Cannabidivarin (CBDV) vs Placebo in Children with PWS

Funding Summary

This grant will support a small clinical trial evaluating the impact of cannibidiol cannabidivarin (CBDV) on hunger and behavior.  CBDV is a compound similar to CBD, but with potential advantages over CBD for PWS. In this study, Dr. Hollander’s group will investigate a form of CBDV, a non-psychoactive drug that has anti-inflammatory, antioxidative, neuroprotective, anti-anxiety and anticonvulsant properties. They will perform a clinical trial comparing CBDV to placebo in children and young adults with PWS, evaluating irritability, restricted/repetitive behaviors, hyperphagia, and caregiver quality of life.

Theresa Strong, Director of Research Programs, shares details on this project in this short video clip. 


Watch the full webinar describing the 11 research projects funded in this grant cycle here

Lay Abstract

Prader-Willi Syndrome (PWS) is a neurodevelopmental disorder characterized by irritability,repetitive/disruptive behaviors, hyperphagia, and sleep disturbances. This combination of symptoms in PWS often contributes to high levels of caregiver strain. We propose a 12-week treatment study of cannabidivarin (CBDV) vs. placebo 24 in children and adolescents ages 5-18 with PWS. (CBDV) is a non-psychoactive phytocannabinoid and a homolog of cannabidiol (CBD).This proposal is the first test of this novel therapeutic agent in pediatric PWS. While there is no pediatric data of CBDV in PWS, there are ongoing studies of CBDV in pediatric Rett Syndrome and Type II Diabetes (ages 5-18), and preliminary studies show no safety concerns for pediatric populations. Additionally, we were recently funded by the Department of Defense to study CBDV in childhood ASD (ages 5-18). CBDV has the potential to be a valuable therapeutic agent for PWS individuals by virtue of its anti-inflammatory, antioxidative, neuroprotective, anti-anxiety and anticonvulsant properties. CBDV, similarly to CBD, may modulate sleep that is often disturbed in PWS and may play a role in food regulation. With its effects on multiple mechanisms known to be dysfunctional in PWS and low side effect profile, CBDV is a promising treatment that needs further exploration in this population. Additionally, CBDV has a number of distinct advantages over CBD for PWS, including better outcomes in animal models of related disorders and no appreciable tetrahydrocannabinol (THC) levels [less than 0.2%]. We hypothesize that CBDV will be superior to placebo and will have a positive effect on the core symptoms of PWS including irritability, restricted/repetitive behaviors, hyperphagia, and caregiver quality of life. If proven superior, this data will contribute to the knowledge of CBDV as a beneficial treatment with minimal side effects for PWS symptoms. This knowledge will lay the foundation for future studies of CBDV in PWS, and is a crucial step towards the approval and marketing of CBDV as a treatment for PWS. GW Pharmaceuticals will provide the CBDV drug and matching placebo, but does not have the funds to support this project. Our group has developed close ties with the PWS community, having successfully studied oxytocin vs. placebo in childhood PWS in a prior grant with the same budget and sample size.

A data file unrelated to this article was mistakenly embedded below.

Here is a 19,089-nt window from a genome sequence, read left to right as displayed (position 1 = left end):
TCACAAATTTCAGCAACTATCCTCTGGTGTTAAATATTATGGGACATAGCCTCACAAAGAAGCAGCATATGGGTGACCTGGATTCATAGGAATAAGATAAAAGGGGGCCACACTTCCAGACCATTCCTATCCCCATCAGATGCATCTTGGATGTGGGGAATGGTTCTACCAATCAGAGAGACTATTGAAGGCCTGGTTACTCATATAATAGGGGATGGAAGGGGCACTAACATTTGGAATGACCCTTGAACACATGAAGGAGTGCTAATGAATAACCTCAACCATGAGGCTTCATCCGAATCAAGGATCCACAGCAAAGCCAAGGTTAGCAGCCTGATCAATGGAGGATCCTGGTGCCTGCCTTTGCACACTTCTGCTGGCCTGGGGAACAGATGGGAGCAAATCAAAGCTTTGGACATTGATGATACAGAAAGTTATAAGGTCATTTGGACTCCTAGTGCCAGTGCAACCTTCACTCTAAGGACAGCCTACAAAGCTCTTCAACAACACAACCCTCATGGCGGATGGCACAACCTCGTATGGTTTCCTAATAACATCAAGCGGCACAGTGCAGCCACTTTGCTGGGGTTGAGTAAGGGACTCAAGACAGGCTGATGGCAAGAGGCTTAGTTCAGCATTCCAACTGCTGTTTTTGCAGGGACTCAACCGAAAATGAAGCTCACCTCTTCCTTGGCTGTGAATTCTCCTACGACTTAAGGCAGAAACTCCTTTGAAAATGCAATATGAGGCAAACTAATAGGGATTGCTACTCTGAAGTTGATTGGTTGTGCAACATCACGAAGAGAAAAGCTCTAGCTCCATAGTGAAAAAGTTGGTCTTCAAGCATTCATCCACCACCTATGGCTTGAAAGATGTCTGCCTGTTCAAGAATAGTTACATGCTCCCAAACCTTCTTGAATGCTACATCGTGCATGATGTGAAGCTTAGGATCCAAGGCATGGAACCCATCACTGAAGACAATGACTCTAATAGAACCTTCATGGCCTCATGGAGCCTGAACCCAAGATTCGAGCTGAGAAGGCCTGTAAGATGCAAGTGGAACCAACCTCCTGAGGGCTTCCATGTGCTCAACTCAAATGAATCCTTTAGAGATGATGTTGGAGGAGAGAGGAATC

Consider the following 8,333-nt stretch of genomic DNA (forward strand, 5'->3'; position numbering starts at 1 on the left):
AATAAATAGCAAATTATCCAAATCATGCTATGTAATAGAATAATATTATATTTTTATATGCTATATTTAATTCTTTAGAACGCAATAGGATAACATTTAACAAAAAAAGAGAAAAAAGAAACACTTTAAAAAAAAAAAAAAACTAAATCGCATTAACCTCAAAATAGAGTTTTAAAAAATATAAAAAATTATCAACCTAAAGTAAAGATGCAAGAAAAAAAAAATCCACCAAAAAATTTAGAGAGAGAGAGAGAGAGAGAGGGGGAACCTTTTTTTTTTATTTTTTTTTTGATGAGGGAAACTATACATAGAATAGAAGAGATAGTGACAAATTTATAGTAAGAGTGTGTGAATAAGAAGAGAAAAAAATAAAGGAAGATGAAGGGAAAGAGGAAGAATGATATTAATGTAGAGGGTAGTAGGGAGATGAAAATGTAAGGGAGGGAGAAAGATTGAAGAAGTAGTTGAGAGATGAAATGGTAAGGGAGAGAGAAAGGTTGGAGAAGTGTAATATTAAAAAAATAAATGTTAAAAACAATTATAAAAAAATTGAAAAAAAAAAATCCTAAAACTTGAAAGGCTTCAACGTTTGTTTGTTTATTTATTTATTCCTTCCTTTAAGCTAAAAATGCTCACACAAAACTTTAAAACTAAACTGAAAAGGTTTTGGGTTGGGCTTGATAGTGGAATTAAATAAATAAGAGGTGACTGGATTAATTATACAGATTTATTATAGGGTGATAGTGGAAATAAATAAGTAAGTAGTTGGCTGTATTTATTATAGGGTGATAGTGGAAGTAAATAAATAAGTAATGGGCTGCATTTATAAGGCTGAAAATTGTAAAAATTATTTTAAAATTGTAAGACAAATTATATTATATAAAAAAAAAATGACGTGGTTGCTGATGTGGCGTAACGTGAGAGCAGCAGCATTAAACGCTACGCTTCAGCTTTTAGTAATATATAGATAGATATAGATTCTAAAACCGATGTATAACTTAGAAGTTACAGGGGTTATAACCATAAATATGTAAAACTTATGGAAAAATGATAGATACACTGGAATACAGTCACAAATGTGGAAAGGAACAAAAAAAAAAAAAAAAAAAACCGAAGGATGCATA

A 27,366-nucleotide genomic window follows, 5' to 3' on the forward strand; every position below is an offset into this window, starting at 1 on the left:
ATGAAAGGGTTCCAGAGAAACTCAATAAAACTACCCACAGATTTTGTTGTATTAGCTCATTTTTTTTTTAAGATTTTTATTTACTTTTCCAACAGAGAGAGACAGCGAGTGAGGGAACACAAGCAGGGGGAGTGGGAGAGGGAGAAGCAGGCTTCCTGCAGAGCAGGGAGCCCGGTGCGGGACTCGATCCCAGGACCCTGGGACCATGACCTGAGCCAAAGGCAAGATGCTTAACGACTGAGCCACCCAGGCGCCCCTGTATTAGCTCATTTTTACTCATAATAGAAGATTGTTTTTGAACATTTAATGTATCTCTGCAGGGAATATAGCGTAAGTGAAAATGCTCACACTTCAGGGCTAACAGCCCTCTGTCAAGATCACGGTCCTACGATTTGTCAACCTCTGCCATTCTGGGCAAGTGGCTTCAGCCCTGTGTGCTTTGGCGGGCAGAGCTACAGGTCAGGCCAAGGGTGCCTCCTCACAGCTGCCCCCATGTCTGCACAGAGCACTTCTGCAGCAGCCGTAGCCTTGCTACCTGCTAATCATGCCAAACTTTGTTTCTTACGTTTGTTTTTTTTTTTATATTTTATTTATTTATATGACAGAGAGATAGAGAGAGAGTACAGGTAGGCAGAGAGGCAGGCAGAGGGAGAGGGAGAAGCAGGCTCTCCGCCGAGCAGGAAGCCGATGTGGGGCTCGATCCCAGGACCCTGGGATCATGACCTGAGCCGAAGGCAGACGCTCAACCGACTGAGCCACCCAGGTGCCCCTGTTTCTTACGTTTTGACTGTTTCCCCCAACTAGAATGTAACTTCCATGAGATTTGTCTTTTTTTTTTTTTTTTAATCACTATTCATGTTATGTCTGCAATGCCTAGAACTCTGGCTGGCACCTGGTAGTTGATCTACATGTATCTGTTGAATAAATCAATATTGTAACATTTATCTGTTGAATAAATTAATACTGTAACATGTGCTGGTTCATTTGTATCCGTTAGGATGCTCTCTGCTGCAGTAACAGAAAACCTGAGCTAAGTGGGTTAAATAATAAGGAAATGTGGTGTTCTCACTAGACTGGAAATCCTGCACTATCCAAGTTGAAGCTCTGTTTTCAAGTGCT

Research Outcomes: Public Summary

We have completed plots for the 6 subjects randomized into the study for key behavioral measures. Despite the small sample size, preliminary findings suggest improvements in select symptoms associated with PWS in the CBDV group compared to placebo. Reductions in repetitive behaviors and rigidity were observed on the Montefiore-Einstein Rigidity Scale-Revised-PWS (MERS-R-PWS), Repetitive Behavior Scale-Revised (RBS-R), and the Children’s Yale-Brown Obsessive Compulsive Scale (CY-BOCS) in the CBDV group relative to placebo.

Funded Year:


Awarded to:

Eric Hollander, MD




Albert Einstein College of Medicine


Eric Hollander, MD

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